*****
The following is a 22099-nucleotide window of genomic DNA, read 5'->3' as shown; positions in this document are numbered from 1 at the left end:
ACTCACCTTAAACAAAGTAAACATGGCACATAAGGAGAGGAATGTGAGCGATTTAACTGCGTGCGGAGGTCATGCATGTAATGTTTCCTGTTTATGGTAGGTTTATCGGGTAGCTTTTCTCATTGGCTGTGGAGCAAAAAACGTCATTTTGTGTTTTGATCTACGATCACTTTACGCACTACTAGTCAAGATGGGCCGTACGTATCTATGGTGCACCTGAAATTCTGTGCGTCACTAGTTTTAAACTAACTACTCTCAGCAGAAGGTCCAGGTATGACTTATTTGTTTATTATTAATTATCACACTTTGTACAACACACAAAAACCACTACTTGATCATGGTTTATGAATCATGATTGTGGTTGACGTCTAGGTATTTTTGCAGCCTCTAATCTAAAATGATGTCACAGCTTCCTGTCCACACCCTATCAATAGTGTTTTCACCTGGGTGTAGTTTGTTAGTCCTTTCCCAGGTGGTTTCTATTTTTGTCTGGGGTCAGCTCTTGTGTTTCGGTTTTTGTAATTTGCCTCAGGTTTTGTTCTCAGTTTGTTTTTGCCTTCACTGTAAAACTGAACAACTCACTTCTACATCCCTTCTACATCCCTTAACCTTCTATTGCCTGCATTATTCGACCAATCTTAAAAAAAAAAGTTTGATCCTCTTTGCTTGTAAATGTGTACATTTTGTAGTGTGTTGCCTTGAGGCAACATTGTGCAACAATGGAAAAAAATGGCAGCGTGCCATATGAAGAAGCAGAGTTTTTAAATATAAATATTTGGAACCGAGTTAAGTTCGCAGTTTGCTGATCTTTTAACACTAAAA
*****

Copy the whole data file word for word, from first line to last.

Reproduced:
The following is a 22099-nucleotide window of genomic DNA, read 5'->3' as shown; positions in this document are numbered from 1 at the left end:
ACTCACCTTAAACAAAGTAAACATGGCACATAAGGAGAGGAATGTGAGCGATTTAACTGCGTGCGGAGGTCATGCATGTAATGTTTCCTGTTTATGGTAGGTTTATCGGGTAGCTTTTCTCATTGGCTGTGGAGCAAAAAACGTCATTTTGTGTTTTGATCTACGATCACTTTACGCACTACTAGTCAAGATGGGCCGTACGTATCTATGGTGCACCTGAAATTCTGTGCGTCACTAGTTTTAAACTAACTACTCTCAGCAGAAGGTCCAGGTATGACTTATTTGTTTATTATTAATTATCACACTTTGTACAACACACAAAAACCACTACTTGATCATGGTTTATGAATCATGATTGTGGTTGACGTCTAGGTATTTTTGCAGCCTCTAATCTAAAATGATGTCACAGCTTCCTGTCCACACCCTATCAATAGTGTTTTCACCTGGGTGTAGTTTGTTAGTCCTTTCCCAGGTGGTTTCTATTTTTGTCTGGGGTCAGCTCTTGTGTTTCGGTTTTTGTAATTTGCCTCAGGTTTTGTTCTCAGTTTGTTTTTGCCTTCACTGTAAAACTGAACAACTCACTTCTACATCCCTTCTACATCCCTTAACCTTCTATTGCCTGCATTATTCGACCAATCTTAAAAAAAAAAGTTTGATCCTCTTTGCTTGTAAATGTGTACATTTTGTAGTGTGTTGCCTTGAGGCAACATTGTGCAACAATGGAAAAAAATGGCAGCGTGCCATATGAAGAAGCAGAGTTTTTAAATATAAATATTTGGAACCGAGTTAAGTTCGCAGTTTGCTGATCTTTTAACACTAAAA